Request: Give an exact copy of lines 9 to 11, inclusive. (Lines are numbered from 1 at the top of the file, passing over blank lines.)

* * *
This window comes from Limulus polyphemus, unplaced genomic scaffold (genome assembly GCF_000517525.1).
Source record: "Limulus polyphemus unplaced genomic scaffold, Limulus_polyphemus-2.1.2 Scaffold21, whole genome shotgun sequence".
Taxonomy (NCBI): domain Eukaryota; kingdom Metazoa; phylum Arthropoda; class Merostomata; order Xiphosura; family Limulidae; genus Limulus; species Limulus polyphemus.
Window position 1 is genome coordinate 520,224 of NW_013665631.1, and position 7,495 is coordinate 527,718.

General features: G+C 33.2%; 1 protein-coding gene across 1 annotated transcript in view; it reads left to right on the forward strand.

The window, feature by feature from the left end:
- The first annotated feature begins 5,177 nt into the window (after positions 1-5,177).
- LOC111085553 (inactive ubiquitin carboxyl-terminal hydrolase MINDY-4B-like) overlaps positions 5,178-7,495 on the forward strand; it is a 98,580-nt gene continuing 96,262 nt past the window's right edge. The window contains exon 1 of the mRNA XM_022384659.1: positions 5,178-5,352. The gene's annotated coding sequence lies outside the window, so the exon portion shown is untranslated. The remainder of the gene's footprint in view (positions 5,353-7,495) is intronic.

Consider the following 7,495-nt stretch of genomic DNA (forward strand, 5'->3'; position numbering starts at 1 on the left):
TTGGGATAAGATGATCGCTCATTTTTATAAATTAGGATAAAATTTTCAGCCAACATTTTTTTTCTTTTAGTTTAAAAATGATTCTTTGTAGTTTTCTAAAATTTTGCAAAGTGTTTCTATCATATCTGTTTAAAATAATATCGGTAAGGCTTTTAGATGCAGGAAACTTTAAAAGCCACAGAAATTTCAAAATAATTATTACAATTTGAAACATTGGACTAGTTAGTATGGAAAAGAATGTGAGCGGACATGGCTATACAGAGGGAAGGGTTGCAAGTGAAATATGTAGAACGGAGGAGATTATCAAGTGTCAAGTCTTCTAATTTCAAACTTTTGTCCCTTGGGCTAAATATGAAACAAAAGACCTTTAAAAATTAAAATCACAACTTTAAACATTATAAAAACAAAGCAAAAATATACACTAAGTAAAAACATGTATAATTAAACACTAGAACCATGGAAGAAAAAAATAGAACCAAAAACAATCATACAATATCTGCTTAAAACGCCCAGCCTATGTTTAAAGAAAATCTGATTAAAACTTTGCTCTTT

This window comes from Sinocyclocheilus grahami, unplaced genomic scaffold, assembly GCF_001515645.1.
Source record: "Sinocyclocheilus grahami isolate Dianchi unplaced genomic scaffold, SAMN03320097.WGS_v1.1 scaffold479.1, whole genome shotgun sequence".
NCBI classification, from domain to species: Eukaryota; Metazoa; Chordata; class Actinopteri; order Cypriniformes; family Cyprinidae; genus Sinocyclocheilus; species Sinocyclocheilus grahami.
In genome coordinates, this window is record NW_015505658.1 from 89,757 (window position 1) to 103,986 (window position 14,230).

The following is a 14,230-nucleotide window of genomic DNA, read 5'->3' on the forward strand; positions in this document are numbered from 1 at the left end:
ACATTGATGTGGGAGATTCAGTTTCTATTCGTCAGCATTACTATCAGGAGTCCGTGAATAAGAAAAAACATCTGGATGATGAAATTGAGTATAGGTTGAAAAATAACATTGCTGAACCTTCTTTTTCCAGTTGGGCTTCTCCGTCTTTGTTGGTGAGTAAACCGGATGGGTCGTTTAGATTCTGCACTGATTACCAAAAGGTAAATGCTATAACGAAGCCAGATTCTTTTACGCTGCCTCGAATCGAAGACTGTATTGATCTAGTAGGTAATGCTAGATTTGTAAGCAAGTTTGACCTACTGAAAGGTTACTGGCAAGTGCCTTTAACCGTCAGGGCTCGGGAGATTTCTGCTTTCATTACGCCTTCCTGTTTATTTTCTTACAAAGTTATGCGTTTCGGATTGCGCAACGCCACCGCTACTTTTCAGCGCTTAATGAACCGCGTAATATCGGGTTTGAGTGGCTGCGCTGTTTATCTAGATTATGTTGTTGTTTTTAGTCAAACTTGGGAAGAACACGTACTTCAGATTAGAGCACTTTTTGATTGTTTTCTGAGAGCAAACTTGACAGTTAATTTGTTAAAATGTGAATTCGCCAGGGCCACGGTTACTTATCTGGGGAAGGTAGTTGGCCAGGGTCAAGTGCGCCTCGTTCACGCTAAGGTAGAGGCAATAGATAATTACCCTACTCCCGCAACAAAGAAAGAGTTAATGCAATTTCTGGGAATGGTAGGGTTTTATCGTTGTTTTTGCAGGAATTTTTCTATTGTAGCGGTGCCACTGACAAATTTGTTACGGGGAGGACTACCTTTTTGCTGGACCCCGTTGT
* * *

Consider the following 7,495-nt stretch of genomic DNA (forward strand, 5'->3'; position numbering starts at 1 on the left):
TTGGGATAAGATGATCGCTCATTTTTATAAATTAGGATAAAATTTTCAGCCAACATTTTTTTTCTTTTAGTTTAAAAATGATTCTTTGTAGTTTTCTAAAATTTTGCAAAGTGTTTCTATCATATCTGTTTAAAATAATATCGGTAAGGCTTTTAGATGCAGGAAACTTTAAAAGCCACAGAAATTTCAAAATAATTATTACAATTTGAAACATTGGACTAGTTAGTATGGAAAAGAATGTGAGCGGACATGGCTATACAGAGGGAAGGGTTGCAAGTGAAATATGTAGAACGGAGGAGATTATCAAGTGTCAAGTCTTCTAATTTCAAACTTTTGTCCCTTGGGCTAAATATGAAACAAAAGACCTTTAAAAATTAAAATCACAACTTTAAACATTATAAAAACAAAGCAAAAATATACACTAAGTAAAAACATGTATAATTAAACACTAGAACCATGGAAGAAAAAAATAGAACCAAAAACAATCATACAATATCTGCTTAAAACGCCCAGCCTATGTTTAAAGAAAATCTGATTAAAACTTTGCTCTTT

This window comes from Sinocyclocheilus grahami, unplaced genomic scaffold, assembly GCF_001515645.1.